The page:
Thursday, December 9, 2010

When I grow up...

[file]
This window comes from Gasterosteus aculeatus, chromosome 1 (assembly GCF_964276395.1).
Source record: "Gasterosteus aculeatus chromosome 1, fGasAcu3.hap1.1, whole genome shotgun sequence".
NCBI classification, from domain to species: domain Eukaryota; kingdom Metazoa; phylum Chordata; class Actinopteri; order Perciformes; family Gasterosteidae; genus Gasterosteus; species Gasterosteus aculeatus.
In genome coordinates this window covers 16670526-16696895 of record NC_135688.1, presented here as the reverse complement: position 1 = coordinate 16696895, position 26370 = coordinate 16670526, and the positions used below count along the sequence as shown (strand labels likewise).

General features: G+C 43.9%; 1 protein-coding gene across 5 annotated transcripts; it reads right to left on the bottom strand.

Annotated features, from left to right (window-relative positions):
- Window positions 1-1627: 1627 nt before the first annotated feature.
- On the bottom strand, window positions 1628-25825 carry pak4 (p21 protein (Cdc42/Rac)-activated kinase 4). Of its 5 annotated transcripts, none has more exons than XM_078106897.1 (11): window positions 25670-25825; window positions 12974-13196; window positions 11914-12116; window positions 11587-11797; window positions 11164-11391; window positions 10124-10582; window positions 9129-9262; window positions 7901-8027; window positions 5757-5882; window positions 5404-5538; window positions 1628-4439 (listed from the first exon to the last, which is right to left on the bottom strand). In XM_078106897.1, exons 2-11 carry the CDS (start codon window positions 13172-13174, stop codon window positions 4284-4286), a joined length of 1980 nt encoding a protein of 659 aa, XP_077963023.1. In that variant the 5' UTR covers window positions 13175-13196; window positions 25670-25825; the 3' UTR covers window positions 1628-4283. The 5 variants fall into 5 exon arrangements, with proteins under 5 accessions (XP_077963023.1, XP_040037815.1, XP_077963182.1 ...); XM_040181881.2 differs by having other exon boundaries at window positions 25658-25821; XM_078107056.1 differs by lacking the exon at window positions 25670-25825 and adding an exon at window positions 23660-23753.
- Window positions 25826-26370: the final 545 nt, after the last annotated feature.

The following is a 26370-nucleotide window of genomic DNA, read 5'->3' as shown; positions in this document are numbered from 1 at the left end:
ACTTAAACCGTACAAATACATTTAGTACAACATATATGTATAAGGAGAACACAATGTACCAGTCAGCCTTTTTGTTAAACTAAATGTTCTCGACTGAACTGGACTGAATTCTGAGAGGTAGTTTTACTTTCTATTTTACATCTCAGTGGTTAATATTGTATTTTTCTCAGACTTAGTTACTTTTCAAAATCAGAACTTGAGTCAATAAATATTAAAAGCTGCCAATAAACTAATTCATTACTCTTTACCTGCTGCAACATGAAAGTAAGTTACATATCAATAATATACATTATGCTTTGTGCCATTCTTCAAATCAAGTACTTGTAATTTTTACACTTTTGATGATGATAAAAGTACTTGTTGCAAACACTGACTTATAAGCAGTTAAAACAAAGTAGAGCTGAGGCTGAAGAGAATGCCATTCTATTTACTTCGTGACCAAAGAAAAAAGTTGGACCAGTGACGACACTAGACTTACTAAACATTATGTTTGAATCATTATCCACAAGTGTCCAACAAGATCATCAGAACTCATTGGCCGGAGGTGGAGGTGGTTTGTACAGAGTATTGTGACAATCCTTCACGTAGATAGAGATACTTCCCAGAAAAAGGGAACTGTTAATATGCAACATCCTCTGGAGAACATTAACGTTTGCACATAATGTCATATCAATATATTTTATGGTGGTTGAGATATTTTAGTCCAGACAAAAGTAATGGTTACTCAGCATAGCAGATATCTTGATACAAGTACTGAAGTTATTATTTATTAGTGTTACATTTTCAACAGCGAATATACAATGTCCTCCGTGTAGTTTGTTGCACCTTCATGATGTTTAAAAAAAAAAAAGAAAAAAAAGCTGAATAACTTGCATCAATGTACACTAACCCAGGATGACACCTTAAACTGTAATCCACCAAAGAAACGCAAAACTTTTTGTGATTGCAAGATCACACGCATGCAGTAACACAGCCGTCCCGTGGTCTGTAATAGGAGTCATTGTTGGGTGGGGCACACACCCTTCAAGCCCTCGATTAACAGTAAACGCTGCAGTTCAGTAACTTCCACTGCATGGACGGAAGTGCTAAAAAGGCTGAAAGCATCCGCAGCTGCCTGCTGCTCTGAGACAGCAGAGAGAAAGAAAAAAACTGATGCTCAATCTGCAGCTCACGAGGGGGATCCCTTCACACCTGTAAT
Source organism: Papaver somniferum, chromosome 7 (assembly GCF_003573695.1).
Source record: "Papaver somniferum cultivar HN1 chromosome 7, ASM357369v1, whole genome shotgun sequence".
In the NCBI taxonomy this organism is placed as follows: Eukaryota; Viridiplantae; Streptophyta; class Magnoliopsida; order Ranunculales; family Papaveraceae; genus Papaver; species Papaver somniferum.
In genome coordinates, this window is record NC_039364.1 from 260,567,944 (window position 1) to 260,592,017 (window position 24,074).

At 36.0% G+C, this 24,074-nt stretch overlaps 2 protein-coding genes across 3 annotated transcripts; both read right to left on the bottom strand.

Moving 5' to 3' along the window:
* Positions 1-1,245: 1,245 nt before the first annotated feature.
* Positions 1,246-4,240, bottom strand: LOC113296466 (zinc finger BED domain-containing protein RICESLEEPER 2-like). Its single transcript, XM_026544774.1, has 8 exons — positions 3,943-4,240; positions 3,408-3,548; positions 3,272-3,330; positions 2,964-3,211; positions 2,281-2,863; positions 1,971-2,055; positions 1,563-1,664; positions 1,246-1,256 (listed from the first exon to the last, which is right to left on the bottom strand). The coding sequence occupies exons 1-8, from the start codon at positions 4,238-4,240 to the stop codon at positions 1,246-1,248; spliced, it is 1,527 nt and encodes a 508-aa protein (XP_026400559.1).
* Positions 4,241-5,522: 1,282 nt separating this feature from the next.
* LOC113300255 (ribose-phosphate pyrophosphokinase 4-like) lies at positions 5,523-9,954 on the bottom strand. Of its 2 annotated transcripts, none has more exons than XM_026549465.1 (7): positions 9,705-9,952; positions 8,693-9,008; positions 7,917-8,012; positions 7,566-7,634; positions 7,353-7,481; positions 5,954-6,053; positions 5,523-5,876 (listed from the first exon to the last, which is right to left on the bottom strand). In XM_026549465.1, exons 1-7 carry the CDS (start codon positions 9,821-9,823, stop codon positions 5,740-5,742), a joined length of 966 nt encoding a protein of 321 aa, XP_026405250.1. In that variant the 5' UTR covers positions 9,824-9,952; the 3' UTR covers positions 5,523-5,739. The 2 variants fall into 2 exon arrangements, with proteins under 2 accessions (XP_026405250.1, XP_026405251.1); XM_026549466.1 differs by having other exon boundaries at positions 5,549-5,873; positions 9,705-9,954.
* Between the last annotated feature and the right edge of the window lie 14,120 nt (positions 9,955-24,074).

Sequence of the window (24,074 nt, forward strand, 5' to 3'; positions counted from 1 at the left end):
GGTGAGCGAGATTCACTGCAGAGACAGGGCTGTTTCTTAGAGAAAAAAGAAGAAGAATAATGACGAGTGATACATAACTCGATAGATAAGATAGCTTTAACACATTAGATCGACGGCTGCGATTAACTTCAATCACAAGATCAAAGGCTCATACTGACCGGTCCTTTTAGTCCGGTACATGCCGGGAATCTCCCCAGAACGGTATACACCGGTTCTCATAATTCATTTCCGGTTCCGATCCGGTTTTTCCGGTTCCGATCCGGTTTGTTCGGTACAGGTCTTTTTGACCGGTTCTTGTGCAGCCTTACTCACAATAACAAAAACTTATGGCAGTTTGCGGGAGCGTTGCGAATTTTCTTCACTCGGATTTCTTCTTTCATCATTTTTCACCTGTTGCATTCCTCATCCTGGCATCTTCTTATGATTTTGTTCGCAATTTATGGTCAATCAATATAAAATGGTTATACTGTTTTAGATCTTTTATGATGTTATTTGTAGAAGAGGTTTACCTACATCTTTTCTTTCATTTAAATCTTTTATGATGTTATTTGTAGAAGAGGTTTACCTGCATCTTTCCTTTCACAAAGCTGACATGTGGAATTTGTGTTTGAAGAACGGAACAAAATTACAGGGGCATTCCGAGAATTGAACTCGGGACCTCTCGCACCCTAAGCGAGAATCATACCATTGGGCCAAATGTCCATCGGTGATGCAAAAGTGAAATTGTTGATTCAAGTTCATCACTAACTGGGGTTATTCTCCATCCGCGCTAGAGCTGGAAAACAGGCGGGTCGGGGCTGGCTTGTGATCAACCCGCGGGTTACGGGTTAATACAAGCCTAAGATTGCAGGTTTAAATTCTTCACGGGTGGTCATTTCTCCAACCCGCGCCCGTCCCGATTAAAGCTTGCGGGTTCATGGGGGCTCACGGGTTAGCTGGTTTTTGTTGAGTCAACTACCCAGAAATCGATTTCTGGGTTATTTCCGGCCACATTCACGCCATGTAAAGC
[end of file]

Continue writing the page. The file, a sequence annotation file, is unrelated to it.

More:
When I first went to college, I was 17. I had no idea what I was doing. I had know idea what it meant to go to school to find your career. To plan for your future. I had no idea about any of that. All I knew, was that I was getting out my mother's house & at the time, that was the only thing I really cared about(that's a whole other blog post, someday!). That and my student loan money. I cared about that too.  I went into Human Services because it was what I got into. I'm not really sure if I even new at the time that it meant working with children with special needs. I took the 3 year course. Graduated when I was just about to turn 21. I tried to get a couple jobs in that area & didn't get any. I left the Island shortly after that for "out west". Ended up more Central than West & got my first job in an elementary school working with a behavioural student in grade 5. I was in so over my head.  I was 21, & responsible for a boy who would physical attack me, other students, his teacher. He would spit, runaway, start food fights & I was resposible for him. I've actually just pointed out all his issues that he needed to work on, but he was also a very sweet, smart,  kid. He would bake & bring me cookies all the time. When he was having a good day, he was fantastic. Fun, funny, charming. A good kid. He taught me alot. The whole time I lived in that city I worked in the education system. Worked with hundreds of kids. They truly taught me more then I could ever have taught them, I am sure of that. When we moved, while I was 7 months preggers with Z, I was so sad to leave my job. I wasn't sure what kind of job I would end up with after my maternity leave. I wanted to continue in the Education system, but I will admit I was bit bored & was hoping for some sort of new challenge (as if being a new momma wasn't enough!). Just before Z was to turn 1, I got an interview for a job working with children with autism in the early intervention stage(ages 2-6). The company had a very specific way of teaching, something new to me, and I was so eager to learn everything I could about ABA therapy & discreet trial teaching, I think I flooded our computer with download after download of examples of IPPs, PEC program, etc. I wanted the job, the minute I stepped into their facility. It was a small company, contracted out to maybe 30 families & about 15 preschools & they were doing something I had never seen before...a whole new way of teaching children who were on some varying level of the autism spectrum & it was working!!! It was freaking working!!! I was motivated the whole time I worked there. Developing programs, sitting on teams of professionals who would work together to figure out the very best way to help a student. It was all individualized & every student required specific work in a different areas. But the goal for every student was the same. To get them as ready as possible for grade 1. I was even fortunate enough to watch students graduate from our program & enter grade 1 without an aide. Success!!! I worked with some kids & some families who will remain part of my life for ever. There is just something about teaching someones child how to speak, or how to sit still, that just bonds you. The families that I worked with, amazed me. They were so dedicated. They loved their children & wanted the very, very best possible life for them. While some families hoped for 'recovery' for their child, others just hoped. I worked there until 2 weeks before Wy was born. I cried my last day. I knew that I wouldn't be back after my year materinity. That I would be staying home with the boys. I'm lucky. I'm home with my boys for now, until Wy starts grade 1, but I also know what I want to be when I grow up!!! Finally. These families I worked with, humbled me. They had to work harder then most, & I was just beginning to know how hard it was. To love your children. To feel their struggles as if they are your own. To worry. Constantly. I remember once walking into the home of a family I was working with. They had twins boys, both autistic, both fantastically awesome, & unbelievable tiring. The mom was sitting on the chair, she had just finished crying. Exhausted. Fighting for funding money to get her children into the right school for them. Rejected. I asked if there was anything she needed me to do. She looked up, smiled at me, and said "coffee. Let's go for coffee." We did. Went for coffee, chatted about normal regular stuff. When we were finished, we drove back to her house. I watched her before we walked back in. I could hear one of the twins  screaming, & the other twin crying because of the noise. I watched her put her face in her hands. Take a deep breath. Pulled her back into a ponytail, & walked into that house with a huge smile and said "it's okay boys. Momma's home." She's my friend. I mean, how could she not be!!

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